May I also point out that quite a number of people who, by your lights, must be persecuting Christians by opposing the Good News Cubs are in fact themselves Christians. They just happen to believe in the constitutional principle of the Separation of Church and State.

      Katherine Stewart
      http://www.thegoodnewsclub.com

      • Frank

        I just re-read the majority opinion in Good News Club v Milford. As a law student with a particular interest in the first amendment’s free speech and religion clauses, I have read many other cases dealing with viewpoint discrimination. I haven’t seen anything in any of these opinions that suggests that non-religious clubs are less entitled to protection than other clubs. Does the supreme court say that excluding a group because it is religious is discriminating on the basis of its religion? Of course. That is tautological. That isn’t protecting religious groups any more than any other. Do you have a particular quote from the majority opinion that suggests religious groups actually get preferential treatment? For reference, one of the earlier cases in this line, Healy v James, involved a chapter of Students for a Democratic Society, a completely non-religious organization, which successfully claimed the protection of the first amendment. I don’t know of any cases where courts have said that other kinds of student groups aren’t protected or are less protected, but if you do, please share.

        As I’ve discussed in other comments, if you are concerned that kids can’t distinguish the Good News Club from a school sponsored event, but you aren’t concerned that kids can’t distinguish the soccer club from a school sponsored event, that sure looks like discrimination against christians to me.

        For reference, I am a strong supporter of government neutrality towards religion. But separation of church and state doesn’t mean discriminating against a particular religious group. It means treating all religious groups equally with each other and with other types of groups, including as regards government support and funding.

        • http://www.facebook.com/profile.php?id=305838 Jon Kussmaul

          “It means treating all religious groups equally with each other and with other types of groups, including as regards government support and funding.”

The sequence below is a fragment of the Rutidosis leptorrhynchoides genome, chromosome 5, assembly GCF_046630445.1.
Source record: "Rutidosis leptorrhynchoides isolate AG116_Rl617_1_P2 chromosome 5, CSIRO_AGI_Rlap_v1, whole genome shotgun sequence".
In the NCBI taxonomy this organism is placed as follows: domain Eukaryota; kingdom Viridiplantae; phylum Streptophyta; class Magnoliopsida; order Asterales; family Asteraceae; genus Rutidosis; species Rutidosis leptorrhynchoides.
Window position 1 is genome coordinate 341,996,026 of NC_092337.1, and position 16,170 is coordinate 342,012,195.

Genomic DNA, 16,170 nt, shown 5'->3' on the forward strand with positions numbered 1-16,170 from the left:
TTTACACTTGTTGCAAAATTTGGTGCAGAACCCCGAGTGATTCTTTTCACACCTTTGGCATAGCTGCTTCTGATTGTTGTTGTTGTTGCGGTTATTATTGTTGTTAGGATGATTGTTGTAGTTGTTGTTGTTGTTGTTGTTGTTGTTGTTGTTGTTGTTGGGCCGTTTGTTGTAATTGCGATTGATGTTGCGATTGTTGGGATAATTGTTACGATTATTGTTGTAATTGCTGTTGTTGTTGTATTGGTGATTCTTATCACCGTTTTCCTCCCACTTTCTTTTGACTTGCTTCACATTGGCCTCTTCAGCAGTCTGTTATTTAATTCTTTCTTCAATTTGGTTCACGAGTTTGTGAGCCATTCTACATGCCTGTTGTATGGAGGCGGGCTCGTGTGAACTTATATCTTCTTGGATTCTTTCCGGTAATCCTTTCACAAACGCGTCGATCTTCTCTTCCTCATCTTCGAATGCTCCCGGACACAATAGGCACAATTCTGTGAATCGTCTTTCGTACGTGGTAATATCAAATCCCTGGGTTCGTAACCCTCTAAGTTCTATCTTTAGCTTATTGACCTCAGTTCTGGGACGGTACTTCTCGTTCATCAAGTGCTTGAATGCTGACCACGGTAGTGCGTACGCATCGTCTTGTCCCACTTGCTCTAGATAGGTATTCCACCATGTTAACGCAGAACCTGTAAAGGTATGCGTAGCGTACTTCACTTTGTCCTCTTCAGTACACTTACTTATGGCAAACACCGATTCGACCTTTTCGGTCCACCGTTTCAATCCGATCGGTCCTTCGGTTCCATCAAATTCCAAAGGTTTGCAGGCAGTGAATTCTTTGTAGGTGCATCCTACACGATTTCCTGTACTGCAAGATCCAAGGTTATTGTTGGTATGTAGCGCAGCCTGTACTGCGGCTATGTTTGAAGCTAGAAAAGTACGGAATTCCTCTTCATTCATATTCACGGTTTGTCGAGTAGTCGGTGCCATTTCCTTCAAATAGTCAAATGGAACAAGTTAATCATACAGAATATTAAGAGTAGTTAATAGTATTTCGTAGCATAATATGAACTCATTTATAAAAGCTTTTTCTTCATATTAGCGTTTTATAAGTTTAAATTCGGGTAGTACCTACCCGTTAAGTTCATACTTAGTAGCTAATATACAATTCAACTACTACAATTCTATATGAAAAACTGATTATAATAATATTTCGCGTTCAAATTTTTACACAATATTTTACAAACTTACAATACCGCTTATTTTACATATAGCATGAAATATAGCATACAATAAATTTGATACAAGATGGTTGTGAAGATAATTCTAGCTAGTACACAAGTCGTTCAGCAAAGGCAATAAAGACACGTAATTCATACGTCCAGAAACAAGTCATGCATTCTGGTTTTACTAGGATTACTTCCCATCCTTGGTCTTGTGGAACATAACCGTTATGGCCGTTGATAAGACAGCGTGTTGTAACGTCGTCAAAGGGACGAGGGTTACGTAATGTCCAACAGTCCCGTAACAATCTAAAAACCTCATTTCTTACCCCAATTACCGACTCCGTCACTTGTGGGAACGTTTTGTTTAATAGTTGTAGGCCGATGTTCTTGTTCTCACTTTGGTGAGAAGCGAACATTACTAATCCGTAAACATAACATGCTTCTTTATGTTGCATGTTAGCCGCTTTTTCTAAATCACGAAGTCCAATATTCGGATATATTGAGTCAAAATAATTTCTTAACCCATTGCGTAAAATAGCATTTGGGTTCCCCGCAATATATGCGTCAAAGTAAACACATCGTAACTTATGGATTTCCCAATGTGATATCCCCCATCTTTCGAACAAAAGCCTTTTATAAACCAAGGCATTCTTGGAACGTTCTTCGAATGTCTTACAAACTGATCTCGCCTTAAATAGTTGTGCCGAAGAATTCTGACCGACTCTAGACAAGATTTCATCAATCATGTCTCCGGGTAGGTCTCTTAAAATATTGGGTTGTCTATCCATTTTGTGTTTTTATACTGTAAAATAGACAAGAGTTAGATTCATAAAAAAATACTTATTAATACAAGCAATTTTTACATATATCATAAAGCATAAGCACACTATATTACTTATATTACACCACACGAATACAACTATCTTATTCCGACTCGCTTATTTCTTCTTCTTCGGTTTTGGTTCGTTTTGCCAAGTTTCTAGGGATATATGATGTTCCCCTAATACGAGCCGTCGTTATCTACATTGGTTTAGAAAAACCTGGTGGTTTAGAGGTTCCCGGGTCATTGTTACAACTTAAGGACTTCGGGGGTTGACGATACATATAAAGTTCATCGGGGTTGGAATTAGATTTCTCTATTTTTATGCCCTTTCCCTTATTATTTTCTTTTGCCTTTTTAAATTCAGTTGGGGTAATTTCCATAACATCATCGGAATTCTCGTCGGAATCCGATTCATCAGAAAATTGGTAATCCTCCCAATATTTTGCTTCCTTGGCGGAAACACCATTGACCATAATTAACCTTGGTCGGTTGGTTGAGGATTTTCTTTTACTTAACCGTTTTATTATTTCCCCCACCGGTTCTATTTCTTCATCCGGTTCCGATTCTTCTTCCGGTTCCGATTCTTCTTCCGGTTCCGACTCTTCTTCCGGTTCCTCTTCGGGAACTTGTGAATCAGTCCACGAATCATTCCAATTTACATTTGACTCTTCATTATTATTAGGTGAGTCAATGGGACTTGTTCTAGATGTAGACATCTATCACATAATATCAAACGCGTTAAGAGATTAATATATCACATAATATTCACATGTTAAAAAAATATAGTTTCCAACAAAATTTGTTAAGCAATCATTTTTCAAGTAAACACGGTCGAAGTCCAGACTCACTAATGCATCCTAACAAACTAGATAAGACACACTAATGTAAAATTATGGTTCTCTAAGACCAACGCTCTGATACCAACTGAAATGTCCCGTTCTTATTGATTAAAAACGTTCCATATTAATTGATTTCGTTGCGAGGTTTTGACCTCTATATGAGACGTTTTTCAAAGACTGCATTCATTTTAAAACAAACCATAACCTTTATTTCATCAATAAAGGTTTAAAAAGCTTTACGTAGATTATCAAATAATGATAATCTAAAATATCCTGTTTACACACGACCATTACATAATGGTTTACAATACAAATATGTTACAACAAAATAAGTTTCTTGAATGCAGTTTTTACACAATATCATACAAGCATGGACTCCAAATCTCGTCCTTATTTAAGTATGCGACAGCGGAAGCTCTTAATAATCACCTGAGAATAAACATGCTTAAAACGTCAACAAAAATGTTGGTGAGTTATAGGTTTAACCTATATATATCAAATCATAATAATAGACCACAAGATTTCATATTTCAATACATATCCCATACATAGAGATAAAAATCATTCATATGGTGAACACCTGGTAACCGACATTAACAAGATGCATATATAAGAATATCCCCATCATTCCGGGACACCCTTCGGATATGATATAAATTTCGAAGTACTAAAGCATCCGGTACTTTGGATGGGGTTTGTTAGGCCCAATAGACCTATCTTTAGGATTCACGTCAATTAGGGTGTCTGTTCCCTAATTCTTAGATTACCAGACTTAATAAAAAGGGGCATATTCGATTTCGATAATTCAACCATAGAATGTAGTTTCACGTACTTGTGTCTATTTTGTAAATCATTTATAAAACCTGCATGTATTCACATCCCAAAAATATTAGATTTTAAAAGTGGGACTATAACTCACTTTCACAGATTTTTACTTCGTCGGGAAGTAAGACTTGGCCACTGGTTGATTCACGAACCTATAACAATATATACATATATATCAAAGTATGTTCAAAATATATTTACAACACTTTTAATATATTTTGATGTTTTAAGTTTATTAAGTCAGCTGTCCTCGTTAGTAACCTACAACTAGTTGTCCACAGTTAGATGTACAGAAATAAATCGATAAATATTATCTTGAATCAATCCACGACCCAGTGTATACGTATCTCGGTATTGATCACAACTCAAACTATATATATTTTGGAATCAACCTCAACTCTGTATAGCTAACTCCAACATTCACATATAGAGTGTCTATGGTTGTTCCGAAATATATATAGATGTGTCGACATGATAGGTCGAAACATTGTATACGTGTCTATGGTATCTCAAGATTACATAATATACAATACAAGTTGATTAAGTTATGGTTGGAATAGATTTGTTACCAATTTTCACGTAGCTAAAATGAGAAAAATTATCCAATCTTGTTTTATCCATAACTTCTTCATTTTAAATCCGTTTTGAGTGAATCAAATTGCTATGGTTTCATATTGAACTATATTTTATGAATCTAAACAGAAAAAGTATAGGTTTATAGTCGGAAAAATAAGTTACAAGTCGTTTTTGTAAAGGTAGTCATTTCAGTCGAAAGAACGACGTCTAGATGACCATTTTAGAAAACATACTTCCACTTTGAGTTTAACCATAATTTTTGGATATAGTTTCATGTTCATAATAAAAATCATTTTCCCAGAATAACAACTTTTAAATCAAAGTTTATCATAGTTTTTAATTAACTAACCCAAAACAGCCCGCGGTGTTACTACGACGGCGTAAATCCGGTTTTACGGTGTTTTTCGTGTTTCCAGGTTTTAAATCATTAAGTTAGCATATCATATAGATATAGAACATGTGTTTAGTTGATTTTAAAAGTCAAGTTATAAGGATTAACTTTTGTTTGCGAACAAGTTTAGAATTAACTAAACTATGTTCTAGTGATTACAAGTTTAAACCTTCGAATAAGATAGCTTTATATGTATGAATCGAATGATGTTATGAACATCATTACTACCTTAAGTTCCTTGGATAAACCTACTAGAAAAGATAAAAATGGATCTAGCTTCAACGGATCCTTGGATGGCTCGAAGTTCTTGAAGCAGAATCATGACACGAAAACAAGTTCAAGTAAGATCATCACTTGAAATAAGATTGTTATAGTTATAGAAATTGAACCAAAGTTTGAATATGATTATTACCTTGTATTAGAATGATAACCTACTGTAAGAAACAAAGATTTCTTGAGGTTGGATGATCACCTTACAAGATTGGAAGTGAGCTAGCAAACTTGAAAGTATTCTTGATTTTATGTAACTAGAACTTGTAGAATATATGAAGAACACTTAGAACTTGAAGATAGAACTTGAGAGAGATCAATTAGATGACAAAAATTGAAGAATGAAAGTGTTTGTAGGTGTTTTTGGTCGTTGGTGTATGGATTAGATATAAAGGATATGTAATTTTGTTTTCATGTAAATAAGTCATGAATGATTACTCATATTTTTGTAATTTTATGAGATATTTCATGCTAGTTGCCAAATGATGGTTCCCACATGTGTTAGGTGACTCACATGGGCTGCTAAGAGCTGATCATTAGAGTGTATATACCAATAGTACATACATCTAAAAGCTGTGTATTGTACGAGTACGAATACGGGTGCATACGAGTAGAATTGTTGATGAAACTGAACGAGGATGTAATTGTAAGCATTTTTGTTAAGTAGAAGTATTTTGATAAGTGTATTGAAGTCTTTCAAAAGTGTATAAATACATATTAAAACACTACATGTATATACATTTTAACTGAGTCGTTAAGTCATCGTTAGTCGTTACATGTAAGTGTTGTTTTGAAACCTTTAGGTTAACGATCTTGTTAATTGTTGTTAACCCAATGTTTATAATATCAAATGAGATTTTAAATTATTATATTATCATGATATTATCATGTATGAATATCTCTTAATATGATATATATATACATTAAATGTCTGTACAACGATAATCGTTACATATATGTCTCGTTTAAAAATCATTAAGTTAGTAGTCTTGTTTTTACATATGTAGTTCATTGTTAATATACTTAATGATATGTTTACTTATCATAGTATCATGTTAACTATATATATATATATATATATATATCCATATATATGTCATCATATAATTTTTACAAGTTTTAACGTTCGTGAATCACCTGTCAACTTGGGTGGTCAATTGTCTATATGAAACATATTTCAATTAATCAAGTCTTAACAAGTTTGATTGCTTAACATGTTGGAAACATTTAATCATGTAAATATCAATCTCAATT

Why not treat all religious groups equally by giving each 0 support and $0.00 funding? Would this not satisfy the law?

  • flyb

    Laugh out loud moment around 31:30 when they are interviewing the young home-schooled woman about evolution. She exclaims that children should be exposed to other “theories” besides “Darwin’s theory.” She is then asked if, as a home-schooled student, she was ever taught Darwin’s theory. She said, “Umm, not so much.”

    • Bunnybunbun

      I thought that was pretty funny as well.

  • mandy

    It’s really disgusting to me that little children are thought that they are filthy rags destined to hell. It makes me sick. That’s child abuse.

    • RobertoTheChi

      Agreed. I can’t fathom telling my child that she’s a sinner and deserves hell for her sins. The thought sickens me. It is indeed child abuse.

  • Scott Burdick

    Frank,

    To equate a religious organization that comes into a school with the stated purpose of converting young children who are then taught to proselytize to the rest of the fellow students (during regular school hours) who are not in the club — with an after school soccer club is simply ridiculous.

    Remember, most of these Good News Clubs are started and run by people who don’t even have their own children in public schools, since they nearly all either homeschool or send their kids to private Christian schools. They are targeting other people’s youngest children specifically because they know they are most vulnerable at this time.

    Are we to allow the public schools, buildings, and valuable resources to degenerate to a point where we have dozens of religious groups setting up camp in them with the purpose of recruiting children who will then be passing out mountains of pamphlets during class?

    Isn’t it reasonable for a parent who sends their children to public school to expect that they will be free from targeted religious recruiting and indoctrination? Isn’t this a formula bound to tear public schools apart?